Mercifully for us this seal holds even on the days that we can’t remember to whom we are supposed to turn, and in which direction where we are supposed to look. Along with the psalmist we plead

Create in me a clean heart O God,
Renew a steadfast spirit within me.

Our attempts to return to God by our own efforts are reminiscent of the fable
of the King with only one son. This son had traveled a 100 days away from the King and was desolate. His friends kept urging him to return to his father. He kept saying I cannot. His father hearing of his plight wrote to him, “Return as far as you can to me and I will meet you on the journey.”

So it is with God, who understands our weaknesses and our faith that wobbles, and our inability to turn toward the Holy One. God sent a Son to meet us
on our life’s journey.

One theologian has written that our attempts at Lenten sacrifice, fasting and penance may actually be more effective if we fail in them than if we succeed. Their purpose is not to save us by our own efforts but to bring home to us our need for God’s intervention.

Because with our own efforts we are unable to turn around, repent and be reconciled to God. God sends a Son to us.

As St. Paul wrote in our reading from Second Corinthians
“He who knew no sin was made by God to be sin so that in Jesus we might be made right and reconciled with God.”

And so tonight
As we enter Lent
And accept the ashen cross
On our foreheads,
We acknowledge
That by ourselves,
We cannot stop sinning,
And that by ourselves,
We cannot repent or turn toward God.

Instead, we reflect on that ashen cross
And the merciful God
Who used a hated cross
As a way to save us,
And who sent a Son to meet us
And carry us on the path toward the Holy One.


Ash Wednesday 2007

The Hasidic tradition of Judaism teaches that every one of us should have two pockets in our coat, and that in each pocket there should be a slip of paper with a note on it. The note in one pocket reads, “I am only dust and ashes.” In contrast, the note in the other pocket reads, “For me the whole universe was created.”

Sometimes we need to remember that first note; we will do it   [today]    [tonight]    as we come to be marked with the ashes of repentance. There are other times when we need to remember the second note, to remember that through our faith in Christ we have been adopted as God’s sons and daughters, have received forgiveness for our sins and been made joint heirs with Christ of all that is holy and gracious. We will also do this    [today]    [tonight]    as we receive the Blessed Sacrament of the Lord’s Body and Blood.

Sorrow and joy.
Repentance and forgiveness.
Humility and joyful confidence.
Fasting and Feasting.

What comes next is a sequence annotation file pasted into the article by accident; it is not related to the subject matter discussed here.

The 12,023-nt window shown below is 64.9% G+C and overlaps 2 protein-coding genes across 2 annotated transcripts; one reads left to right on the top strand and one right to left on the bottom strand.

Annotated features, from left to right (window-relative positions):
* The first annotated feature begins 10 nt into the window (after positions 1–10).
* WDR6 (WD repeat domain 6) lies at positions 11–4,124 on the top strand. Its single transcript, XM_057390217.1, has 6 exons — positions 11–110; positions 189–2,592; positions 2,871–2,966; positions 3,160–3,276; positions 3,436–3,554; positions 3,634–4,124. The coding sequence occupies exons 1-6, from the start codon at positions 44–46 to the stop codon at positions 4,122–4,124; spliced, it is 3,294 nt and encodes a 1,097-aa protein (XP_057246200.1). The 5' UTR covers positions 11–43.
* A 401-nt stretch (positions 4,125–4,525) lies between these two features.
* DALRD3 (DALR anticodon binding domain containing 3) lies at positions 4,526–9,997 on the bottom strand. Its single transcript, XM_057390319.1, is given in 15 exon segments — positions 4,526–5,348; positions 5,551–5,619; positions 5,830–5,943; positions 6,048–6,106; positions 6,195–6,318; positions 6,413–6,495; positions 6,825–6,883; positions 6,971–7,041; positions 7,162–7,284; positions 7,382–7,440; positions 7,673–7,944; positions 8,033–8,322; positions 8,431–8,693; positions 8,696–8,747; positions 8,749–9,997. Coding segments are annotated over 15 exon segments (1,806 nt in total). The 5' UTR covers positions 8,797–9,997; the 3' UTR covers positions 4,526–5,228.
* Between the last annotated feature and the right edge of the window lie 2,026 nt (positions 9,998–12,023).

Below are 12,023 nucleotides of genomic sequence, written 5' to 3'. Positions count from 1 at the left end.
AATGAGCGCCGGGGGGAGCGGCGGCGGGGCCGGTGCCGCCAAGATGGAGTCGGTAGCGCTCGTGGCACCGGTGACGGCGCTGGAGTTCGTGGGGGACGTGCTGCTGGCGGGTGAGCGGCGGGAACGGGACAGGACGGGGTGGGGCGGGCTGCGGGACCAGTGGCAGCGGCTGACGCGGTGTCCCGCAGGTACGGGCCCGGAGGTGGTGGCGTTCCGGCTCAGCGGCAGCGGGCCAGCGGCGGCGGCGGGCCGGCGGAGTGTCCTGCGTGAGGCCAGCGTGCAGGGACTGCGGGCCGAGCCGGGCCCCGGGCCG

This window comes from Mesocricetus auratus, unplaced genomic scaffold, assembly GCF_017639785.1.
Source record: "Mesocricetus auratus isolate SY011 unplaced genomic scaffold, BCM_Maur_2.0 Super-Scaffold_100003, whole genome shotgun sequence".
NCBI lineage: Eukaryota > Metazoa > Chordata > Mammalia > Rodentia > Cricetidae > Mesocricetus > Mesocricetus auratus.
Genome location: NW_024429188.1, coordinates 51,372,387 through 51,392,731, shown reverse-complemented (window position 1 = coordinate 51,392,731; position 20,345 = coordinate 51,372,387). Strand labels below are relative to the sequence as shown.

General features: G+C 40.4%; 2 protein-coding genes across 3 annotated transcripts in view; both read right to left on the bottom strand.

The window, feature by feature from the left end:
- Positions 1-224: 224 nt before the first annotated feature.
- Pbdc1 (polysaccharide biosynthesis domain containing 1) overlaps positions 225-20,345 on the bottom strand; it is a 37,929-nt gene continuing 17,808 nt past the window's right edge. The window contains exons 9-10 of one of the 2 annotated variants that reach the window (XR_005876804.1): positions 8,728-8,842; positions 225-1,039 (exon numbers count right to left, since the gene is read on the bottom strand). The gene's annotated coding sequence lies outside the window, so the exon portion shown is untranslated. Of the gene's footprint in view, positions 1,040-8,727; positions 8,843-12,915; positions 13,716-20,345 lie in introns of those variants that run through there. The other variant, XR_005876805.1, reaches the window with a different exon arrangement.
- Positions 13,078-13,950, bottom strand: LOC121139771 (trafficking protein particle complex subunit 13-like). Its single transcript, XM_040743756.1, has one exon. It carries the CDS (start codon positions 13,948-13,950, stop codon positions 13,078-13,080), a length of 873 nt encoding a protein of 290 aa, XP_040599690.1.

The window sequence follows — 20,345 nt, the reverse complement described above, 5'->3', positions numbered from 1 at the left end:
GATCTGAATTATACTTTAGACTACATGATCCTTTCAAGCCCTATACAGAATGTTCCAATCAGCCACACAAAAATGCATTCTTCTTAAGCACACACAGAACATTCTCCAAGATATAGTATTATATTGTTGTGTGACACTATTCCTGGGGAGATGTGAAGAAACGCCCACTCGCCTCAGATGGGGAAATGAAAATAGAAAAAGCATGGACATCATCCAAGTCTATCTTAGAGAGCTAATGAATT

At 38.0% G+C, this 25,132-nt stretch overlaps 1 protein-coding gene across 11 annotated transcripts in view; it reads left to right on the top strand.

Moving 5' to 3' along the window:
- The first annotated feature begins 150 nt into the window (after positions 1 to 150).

These are the parameters that define our life in Christ. These are the things the Holy Spirit seeks to arouse within us, both convicting us and comforting us as we live out our Christian commitment.

This is especially true in Lent, when the Church holds before us our Lord’s sacrifice on the cross as our spiritual preparation for celebrating his victory on Easter Day. Lent is a time to focus on one of the great mysteries of our faith expressed in the familiar words, “Christ has died. Christ is risen. Christ will come again.” It is also expressed in the words, “I am only dust and ashes”... [and yet,] “for me the whole universe was created.”

As we embrace both of these truths—  as we feel both sorrow over our sins and joy over our salvation—  may it begin a season of both fasting and feasting: a fast in which we rend our hearts and not our garments, and a feast in which we give thanks to God for his goodness and mercy.

In our fasting, may we take to heart the words of St. John Chrysostom, the fifth century Bishop of Constantinople, who cautioned:

“Do you fast? Give me proof of it by your works. If you see a poor man, take pity on him. If you see a friend being honored, do not envy him.

“Do not let only your mouth fast, but also the eye and the ear and the feet and the hands and all the members of our bodies.

                 “Let the hands fast, by being free of [greed.] Let the feet fast, by ceasing to run after sin. Let the eyes fast, by disciplining them not to glare at that which is sinful. Let the ear fast, by not listening to evil talk and gossip. Let the mouth fast from foul words and unjust criticism.

“For what good is it if we abstain from birds and fishes, but bite and devour our brothers [and sisters]?”

But let us also remember the feasting appropriate for Lent—
to feast on prayer and forgiveness,
to feast on compassion for other people
and on the Christ
who is present to us in them
to feast on praise and gratitude
for the blessings God has given
to feast on enthusiasm and hope
for all that God has promised
to feast on the truth which is ours in Christ
and for the courage to proclaim it>

May the Lord who came to the world to save the lost, strengthen us to complete our fast with humility, and to keep the feast with joy and thanksgiving<

Ash Wednesday 2006
Grace Church, Utica

In the Old Testament Lesson, from the book of the prophet Joel, we heard these words:

Return to me with all your heart, with fasting, with weeping, and with mourning; rend your hearts and not your clothing.